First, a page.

Prior to the Roman invasion of Dalmatia the country was populated by the Illyrians against whom a military expedition was sent by Rome under the leadership of Consul Origul in the year 156 s.c. but the definite subjugation of that

province was effected by Augustus on the occasion of pacification of the Pannonians an. 6. The Illyrians were occupying them selves chiefly with cattle raising, agriculture and seafaring. Dalmatian pirates are notorious in the history of navigation in the Adriatic. The language and customs of the Dalmatians soon gave way to the Latin, and Diocletian, born in Dalmatia, transferred his capital to Spalato The ruins of the imperial palace are still to be seen in that town. Upon the fall of the Roman Empire in 395 Dalmatia was apportioned to its eastern part only to be conquered, about a century later, by the Ostro goth kings. In the course of the 6th century the Avars took hold of Dalmatia but had soon to yield it to the irresistible invasions of the Serbians who divided the entire province in several counties with Belgrade (Zara Vecchia) as the capital. The influence of Venice was felt•in Dalmatia as early as the 10th century, but it was only in 1104 that Doge Dominico Minieli succeeded in defeating the Hungarian king, Koloman, who had effected a union with the Croatians and proclaimed himself king of Croatia-Dalmatia. The city of Belgrade was demolished by the Venetians. After the fall of the Republic of Venice (1797) Austria, by virtue of the Treaty of Campo Formio obtained sovereign rights over Dalmatia but had soon (1805) to cede it to Napoleon who incorporated that province in his famous Illyrian Kingdom. The little Republic of Dubrovnik (Ragusa) re tained its autonomy until 1808 but Napoleon abolished it in that same year. By the Treaty of Vienna (1815) Dalmatia was again given to Austria. In 1869, when the Austrian Govern ment introduced in Dalmatia universal con scription, a rebellion took place in Krivoshiya and Bocca di Cattaro and the Austrians suffered great losses in men and provisions. However the year 1881 saw a fresh insurrection which lasted until 1882 when it was put down with great cruelty by the Imperial army. Emperor Francis Joseph I, by his acts of 26 Feb. 1861 and 1 Jan. 1868, granted charters whereby Dal matia forms part of the Triune Kingdom of Croatia-Slivonia-Dalinatia whose King is the sovereign of Austria-Hungary. The head of the government in Zagreb bears the title of Ban of Croatia, Slavonia and Dalmatia. In the Imperial Parliament in Vienna Dalmatia is represented by 11 deputies elected by universal suffrage of whom nine are Croatians and two Serbians. The principal instrument of the public local government is the Diet (Sabor). Its power, organization and functions are de fined by the constitution of the country. The seat of the local administration is in Zadar (Zara) and the executive authority is vested in the person of the governor appointed by the Austrian emperor. He is the chief of the provincial administration of the state, of the board of education, the public finances and the postal and telegraph services.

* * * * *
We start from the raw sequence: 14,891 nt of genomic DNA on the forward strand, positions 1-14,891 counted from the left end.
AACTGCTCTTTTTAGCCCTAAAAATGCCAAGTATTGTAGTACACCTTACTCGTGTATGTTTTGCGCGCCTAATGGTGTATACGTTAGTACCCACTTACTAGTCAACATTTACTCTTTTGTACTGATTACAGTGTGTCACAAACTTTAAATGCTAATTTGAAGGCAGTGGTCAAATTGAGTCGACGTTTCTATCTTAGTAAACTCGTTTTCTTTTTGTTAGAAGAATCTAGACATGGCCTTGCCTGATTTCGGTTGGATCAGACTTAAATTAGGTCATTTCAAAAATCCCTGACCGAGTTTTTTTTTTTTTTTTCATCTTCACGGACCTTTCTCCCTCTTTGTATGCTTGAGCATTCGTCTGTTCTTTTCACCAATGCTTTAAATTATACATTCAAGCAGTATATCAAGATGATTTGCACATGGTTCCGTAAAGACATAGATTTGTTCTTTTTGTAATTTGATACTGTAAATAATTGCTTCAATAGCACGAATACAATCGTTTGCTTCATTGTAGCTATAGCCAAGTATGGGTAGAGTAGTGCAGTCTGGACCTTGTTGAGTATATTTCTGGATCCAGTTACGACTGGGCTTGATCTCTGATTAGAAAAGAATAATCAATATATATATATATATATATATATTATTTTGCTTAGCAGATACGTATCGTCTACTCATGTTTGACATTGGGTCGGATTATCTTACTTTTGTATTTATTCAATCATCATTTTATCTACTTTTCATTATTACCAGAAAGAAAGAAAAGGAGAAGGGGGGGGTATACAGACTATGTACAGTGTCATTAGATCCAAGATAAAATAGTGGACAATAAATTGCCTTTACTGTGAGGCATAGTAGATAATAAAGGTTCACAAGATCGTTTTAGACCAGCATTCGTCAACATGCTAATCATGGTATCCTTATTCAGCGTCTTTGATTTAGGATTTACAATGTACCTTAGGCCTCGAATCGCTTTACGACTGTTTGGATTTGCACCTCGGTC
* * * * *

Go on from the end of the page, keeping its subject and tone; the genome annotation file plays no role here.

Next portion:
Bibliography (see also CROATIA-Stavorta). Salcchinsla, I. K.; Tuttle Uspomene iz Kroat ske, Dalmacije, etc.' (Zagreb 1873) ; Iriarte, 'Les bords de l'Adriatique et le Montenegro' (Paris 1878) • De Nolhac, Dalmatie> (Paris 1882) ; Pisrrn, 'Les possessions venetiennes en Dalmatie> (Paris 1890) ;. Jackson, 'Dalmatia, the Quarnero and Istria' (Oxford 1887) ; Hutchinson, F. K., 'Motoring in the Balkans along the highways of Dalmatia, Montenegro, the Herzegovina and Bosnia' (Chicago 1909) Jelich, 'Das alteste kartographische Denkmal iiber die rbmische Provinz Dalmatien) (in Wissemschaftliche Mitteilungen aus Bosnien and der Herzegovina, Vienna 1900) ; Krshnjavi, I., 'Dalmatiens and Bosniens staatsrechtliche Zu kunft> (Oesterreichische Rioulschass, October, Briinn, 1906) ; Lux, J. A., 'Reisebilder aus Dal matien,> (Leipzig 1908).